"And the fact that nothing was presented, just vague murmurings designed to delude the American public, that struck me as criminally irresponsible."
Wright arrived at her decision in January 2002, while watching President George W. Bush's State of the Union address on television in Kabul. Wright was sharing a two-room bunker with the four other diplomats assigned to the bare-bones U.S. embassy in Afghanistan (and, surely not pleasantly, sharing one toilet and one shower with 100 Marines) when Bush announced to the world that Iraq, Iran and North Korea had hereby been designated an "axis of evil."
Wright recalls: "We looked at each other and said, 'What? Why are they doing this now?'" Over the next 14 months she watched, dismayed, while 130,000 troops amassed in Kuwait even as the Bush administration ignored Israel and Palestine, refused talks with North Korea and imposed what she considered the "unnecessary curtailment" of civil liberties under the Patriot Act. But what really chapped her was the abandonment of Afghanistan—planned, she now believes, from the moment Bush stepped into office. "Having served for six months in Afghanistan and having seen personally how far we had to go to bring the security environment into one that you could really start working on civil reconstruction of the country," she shakes her head. "If we had had that 130,000 troops we put in Iraq and put them into Afghanistan a year ago, things would be a hell of a lot different in Afghanistan. We've squandered time that we could have been using to wrap up Al Qaeda for a purpose that had nothing at all to do with the war on terrorism."
Another irritant to Wright, who worked on contingency war plans for Iraq in the 1980s, was the scuttling of those plans, which called for something on the order of 300,000 troops, including a substantial deployment of civil affairs people and military police to guard infrastructure. Defense Secretary Donald Rumsfeld and his deputy Paul Wolfowitz, fearing public outrage, cut it short—and now Americans have to pay for looting, infrastructure damage and the rest. Furthermore, she predicts a major troop drawdown between June 30 and the November 2. "What we are paying as citizens for reconstructing Iraq should be a bill given to the big money guys of this administration—George Bush, Cheney - let those millionaires, those multimillionaires, pay for the ridiculous waste of money to rebuild that country," Wright says.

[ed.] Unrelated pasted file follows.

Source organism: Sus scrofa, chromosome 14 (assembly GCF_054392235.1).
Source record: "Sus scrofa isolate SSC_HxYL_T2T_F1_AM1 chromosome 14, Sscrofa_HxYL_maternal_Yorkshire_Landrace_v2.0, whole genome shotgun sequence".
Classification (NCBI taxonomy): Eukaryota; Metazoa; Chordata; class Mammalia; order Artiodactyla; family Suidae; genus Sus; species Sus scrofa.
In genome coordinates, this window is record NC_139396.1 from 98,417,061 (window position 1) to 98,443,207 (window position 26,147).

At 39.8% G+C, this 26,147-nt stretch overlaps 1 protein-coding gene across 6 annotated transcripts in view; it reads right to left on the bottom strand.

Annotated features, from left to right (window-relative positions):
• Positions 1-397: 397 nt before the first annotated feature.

We're No Longer The Good Guys
All three fear the war's effects on America's image abroad. "Americans have been considered vulgar, badly brought up, we don't know how to use knives and forks properly, we wear shirts that are too colorful—you name it," Brown says. "But nevertheless we didn't shoot first. And with this catastrophe in Iraq we shot first. Basically, we were the good guys and we're no longer the good guys."
For Kiesling, the greatest cost was incurred Sept. 11, when the administration began telling the public the world is far more dangerous than it is. "We have become a frightened country, a country frightened into violation of its own principles and even its own interests," he says.
And all around, no regrets. All received an outpouring of support from fellow diplomats and friends around the world. Brown, who has written for The Nation and Counterpunch and publishes a daily listserv called the Public Diplomacy Press Review, revels in being able to speak his mind after 20 years of keeping mum about his personal views, as foreign service professionals must. So does Kiesling, although he feels somewhat adrift and jokes that one of these days he'll have to get a job (the Princeton assignment ends this spring). "I'm sort of the lone-analyst type, but in other ways I'm very much a creature who wants to be part of an organization with some external sense of purpose to keep me going," he says. He has resisted being adopted by the anti-war movement, which wanted him to "simplify the world for them in a way that would say they were right and the U.S. was wrong," when the answer wasn't that simple.
But his resignation was the right thing to do, and it served a purpose. "The thing that was best about my letter was not that it inspired the peace movement but that a whole bunch of ordinary Americans who had a somewhat idealistic idea of the U.S. suddenly had a set of arguments they could use that our current course wasn't the right one," he says. "People who knew in their guts that we were doing something foolish but couldn't articulate it—and I think I helped people articulate it."
As for Wright, when asked if she harbors regrets about leaving, the answer is an unequivocal "Nope." "I miss the diplomatic life immensely, but I don't at all miss representing this administration," she says. "I think it's very difficult for my colleagues still in the State Department. To be a diplomat having to represent these policies is horrendous. It is really tough."
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Published: Mar 30 2004